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Reversing dismissal of this antitrust suit, the decision holds that plaintiff's complaint adequately alleged a violation of Sherman Act section 1 by reason of NAR's Clear Cooperation Policy which required realtors who listed properties on a rival multiple listing service, such as plaintiff's, to also list those properties on an NAR listing service.  The complaint alleged that the claimed violation… Read More

Plaintiff's complaint alleged a viable Sherman Act section 1 antitrust conspiracy among dentist members of the Dental Board of California to harass and intimidate plaintiff which sought to engage in a disruptive new direct to consumer model of marketing clear dental aligners to members of the public.  The members of the dental board were not immune from antitrust liability merely… Read More

Relying heavily on Anglo Irish Bank Corp. v. Superior Court (2008) 165 Cal.App.4th 969, this decision holds that a South Korean parent corporation is subject to specific personal jurisdiction in California based on activities its California subsidiary took in California in what the complaint charged was an antitrust conspiracy to fix spot market prices of fuel in California.  For personal… Read More

Plaintiffs alleging parallel conduct among competitors as a Sherman Act section 1 conspiracy must allege additional facts (plus factors) that place that parallel conduct in a context suggesting a preceding agreement.  Here, only one of the eight plus factors plaintiffs alleged weighed slightly in favor of conspiracy, which was insufficient to cross the threshold from possible to plausible.  The three… Read More

Substantial evidence supported the jury verdict finding that defendant had violated Sherman Act section 1 by agreeing with a competitor to fix the terms of credit they would make available to plaintiff.  Terms of credit are part of the price; hence, horizontal agreement to fix credit terms are illegal per se.  Substantial evidence also support the jury verdict finding defendant… Read More

Oakland lacked standing to bring a price-fixing antitrust claim against Oakland Raiders and other NFL teams arising out of the Raiders' move to Las Vegas.  A finding of antitrust standing requires a balancing of the nature of the plaintiff’s alleged injury, the directness of the injury, the speculative measure of the harm, the risk of duplicative recovery, and the complexity… Read More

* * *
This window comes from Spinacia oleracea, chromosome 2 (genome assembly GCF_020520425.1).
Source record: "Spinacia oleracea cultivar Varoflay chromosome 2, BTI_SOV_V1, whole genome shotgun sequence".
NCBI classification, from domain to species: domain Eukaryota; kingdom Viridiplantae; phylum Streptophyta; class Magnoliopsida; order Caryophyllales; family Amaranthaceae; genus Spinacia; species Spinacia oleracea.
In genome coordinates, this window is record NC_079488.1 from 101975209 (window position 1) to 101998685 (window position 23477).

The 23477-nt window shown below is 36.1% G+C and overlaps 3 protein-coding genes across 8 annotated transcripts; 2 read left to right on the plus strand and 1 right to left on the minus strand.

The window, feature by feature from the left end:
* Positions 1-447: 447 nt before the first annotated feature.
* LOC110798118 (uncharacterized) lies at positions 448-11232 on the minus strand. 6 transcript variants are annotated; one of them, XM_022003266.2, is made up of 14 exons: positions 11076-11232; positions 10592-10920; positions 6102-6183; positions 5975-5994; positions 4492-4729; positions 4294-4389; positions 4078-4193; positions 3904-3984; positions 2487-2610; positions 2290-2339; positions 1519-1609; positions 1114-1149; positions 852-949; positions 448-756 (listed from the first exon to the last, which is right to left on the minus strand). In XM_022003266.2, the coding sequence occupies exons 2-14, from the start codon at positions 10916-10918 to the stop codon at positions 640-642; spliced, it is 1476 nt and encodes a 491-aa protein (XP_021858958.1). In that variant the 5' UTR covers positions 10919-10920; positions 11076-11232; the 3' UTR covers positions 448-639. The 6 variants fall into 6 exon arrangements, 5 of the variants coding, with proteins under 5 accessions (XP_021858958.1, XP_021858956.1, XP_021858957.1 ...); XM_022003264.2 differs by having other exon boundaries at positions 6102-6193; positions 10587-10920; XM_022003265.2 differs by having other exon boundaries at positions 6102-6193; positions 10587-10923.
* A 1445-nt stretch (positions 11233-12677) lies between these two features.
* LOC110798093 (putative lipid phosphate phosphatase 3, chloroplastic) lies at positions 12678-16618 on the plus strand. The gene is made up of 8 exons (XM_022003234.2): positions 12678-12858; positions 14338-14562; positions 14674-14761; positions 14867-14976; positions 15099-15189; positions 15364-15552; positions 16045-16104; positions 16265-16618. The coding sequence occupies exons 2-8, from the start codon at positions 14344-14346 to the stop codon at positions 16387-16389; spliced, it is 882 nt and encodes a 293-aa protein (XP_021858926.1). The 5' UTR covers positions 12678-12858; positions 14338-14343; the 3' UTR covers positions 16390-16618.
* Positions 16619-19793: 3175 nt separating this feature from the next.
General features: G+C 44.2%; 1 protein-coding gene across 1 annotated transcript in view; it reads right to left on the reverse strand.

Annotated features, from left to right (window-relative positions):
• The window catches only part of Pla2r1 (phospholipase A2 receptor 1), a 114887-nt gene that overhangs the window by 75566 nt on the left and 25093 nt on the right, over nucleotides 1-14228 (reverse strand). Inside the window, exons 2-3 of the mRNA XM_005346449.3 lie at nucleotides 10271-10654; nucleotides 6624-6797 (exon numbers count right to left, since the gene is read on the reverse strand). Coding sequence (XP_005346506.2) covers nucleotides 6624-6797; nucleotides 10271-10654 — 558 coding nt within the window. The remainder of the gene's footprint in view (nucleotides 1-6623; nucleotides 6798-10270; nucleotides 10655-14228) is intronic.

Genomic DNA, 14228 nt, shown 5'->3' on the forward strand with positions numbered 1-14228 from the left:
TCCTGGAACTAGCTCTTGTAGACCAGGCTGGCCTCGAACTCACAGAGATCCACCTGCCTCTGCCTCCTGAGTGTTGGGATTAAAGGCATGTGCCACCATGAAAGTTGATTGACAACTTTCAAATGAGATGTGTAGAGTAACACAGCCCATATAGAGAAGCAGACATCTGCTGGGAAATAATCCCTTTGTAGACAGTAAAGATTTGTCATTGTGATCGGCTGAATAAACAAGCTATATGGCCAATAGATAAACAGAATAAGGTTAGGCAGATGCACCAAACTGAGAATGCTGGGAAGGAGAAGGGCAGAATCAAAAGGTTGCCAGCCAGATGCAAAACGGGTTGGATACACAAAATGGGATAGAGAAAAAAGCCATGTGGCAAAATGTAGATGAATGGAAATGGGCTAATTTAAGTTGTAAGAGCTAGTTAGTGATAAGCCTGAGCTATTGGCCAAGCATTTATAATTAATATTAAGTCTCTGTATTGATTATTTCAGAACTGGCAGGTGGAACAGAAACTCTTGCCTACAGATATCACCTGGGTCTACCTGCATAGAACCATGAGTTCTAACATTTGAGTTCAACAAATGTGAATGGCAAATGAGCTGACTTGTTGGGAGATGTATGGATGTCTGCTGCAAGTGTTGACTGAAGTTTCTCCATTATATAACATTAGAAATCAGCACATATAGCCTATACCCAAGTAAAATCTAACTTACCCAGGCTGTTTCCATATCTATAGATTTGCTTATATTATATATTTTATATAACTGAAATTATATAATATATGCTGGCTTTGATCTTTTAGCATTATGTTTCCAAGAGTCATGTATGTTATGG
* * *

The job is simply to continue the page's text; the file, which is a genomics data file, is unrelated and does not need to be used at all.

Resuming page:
The NCAA is not entitled to any special immunity from application of the Sherman Act.  The district court properly evaluated the NCAA's rules limiting athletes' compensation under the rule of reason analysis.  At either end of the spectrum of restraints, abbreviated analysis may suffice to show the challenged restraint either is or is not a violation of the Sherman Act. … Read More

In Edwards v. Arthur Andersen LLP (2008) 44 Cal.4th 937, the Supreme Court held that in the employment context, Bus. & Prof. Code 16600 is to be strictly enforced, prohibiting enforcement of any noncompetition clause except in circumstances that are exempted by B & P Code 16601, 16602 or 16602.5.  However, this case holds that outside the employment context, and… Read More

Notwithstanding  United States v. Paramount Pictures (1948) 334 U.S. 131, which applied a per se test to circuit-dealing contracts in movie theaters, this decision holds that the rule of reason test applies to a non-monopoly claim of circuit-dealing contracts under the Cartwright Act.  Paramount Pictures dealt with a unique market structure which has since vanished from the motion picture industry. … Read More

Reversing the district court's judgment and permanent injunction, this decision finds that Qualcomm's patent licensing practices do not violate the Sherman Act.  The district court erred in finding anticompetitive harm from the effect Qualcomm's licensing practices had on cell phone manufacturersp--a market in which Qualcomm did not compete--rather than on rival chip manufacturers with which Qualcomm did compete.  Qualcomm's practice… Read More

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